Eisai’s Halaven gains positive CHMP opinion for advanced liposarcoma

Eisai’s Halaven has received a positive opinion from the Europe’s key medicines approval committee for its use in unresectable advanced or metastatic liposarcoma following the results from phase 3 data.

The new approval is good news for Eisai and Halaven, which needs to expand beyond its existing licence in breast cancer in order to increase revenues.

The decision takes Halaven one step closer to European approval. Halaven gained FDA approval for liposarcoma treatment in January, and in Japan with a similar licence the following month.

The EMA’s Committee for Medicinal Products for Human Use (CHMP) ruling released on Friday was based on median overall survival from a phase 3 trial of patients taking Halaven as a second line monotherapy for the rare cancer.

This showed a 7.2 months increased overall survival compared to dacarbazine, a very significant increase over the older treatment. A lower median overall survival increase of 2.6 months was seen in a pooled group across patients with liposarcomas and leimyosarcomas.

Halaven now becomes the first single agent treatment shown to significantly increase survival in liposarcoma – a disease that, although incredibly rare, (approximately 1% of all cancers diagnosed in Europe every year) has a five-year survival of around 50%.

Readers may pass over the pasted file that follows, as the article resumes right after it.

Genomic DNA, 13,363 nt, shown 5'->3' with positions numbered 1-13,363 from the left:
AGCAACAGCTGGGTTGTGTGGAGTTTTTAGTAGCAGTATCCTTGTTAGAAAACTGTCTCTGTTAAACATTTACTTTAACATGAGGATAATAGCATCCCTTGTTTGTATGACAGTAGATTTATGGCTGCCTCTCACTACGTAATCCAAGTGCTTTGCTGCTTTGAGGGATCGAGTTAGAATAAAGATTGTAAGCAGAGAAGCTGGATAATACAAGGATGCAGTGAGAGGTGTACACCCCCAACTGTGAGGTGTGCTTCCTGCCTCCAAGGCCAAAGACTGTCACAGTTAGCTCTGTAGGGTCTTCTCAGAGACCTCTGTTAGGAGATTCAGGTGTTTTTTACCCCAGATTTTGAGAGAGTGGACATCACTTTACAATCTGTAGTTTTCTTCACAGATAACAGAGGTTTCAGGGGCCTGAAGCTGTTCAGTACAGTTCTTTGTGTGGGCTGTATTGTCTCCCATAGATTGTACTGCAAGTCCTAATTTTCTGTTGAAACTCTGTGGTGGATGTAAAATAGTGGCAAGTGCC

“This positive opinion is welcomed by sarcoma specialists in Europe, who have few options to treat these patients,” said Head of the Department of General Medical Oncology, University Hospitals Leuven, Belgium, Patrick Schöffski. “These data are a clinically meaningful result given the significant unmet need.”

Gary Hendler, chairman and CEO of Eisai EMEA, echoed Schöffski’s emphasis on the lack of options for liposarcoma: “For the first time, people with liposarcoma, a rare and difficult to treat cancer, have an option that can significantly extend their lives.”

The new licence is for adult patients with unresectable liposarcomas who have previously received anthracycline therapy for advanced or metastatic disease.

In the UK, the drug has had a rocky ride so far. Halaven was dropped from the UK’s Cancer Drugs Fund list at the beginning of 2015 before a successful appeal from Eisai had it reinstated. NHS Scotland’s Scottish Medicine Consortium (SMC) also turned down the drug in August citing an uncertainty of the benefits of the drug.

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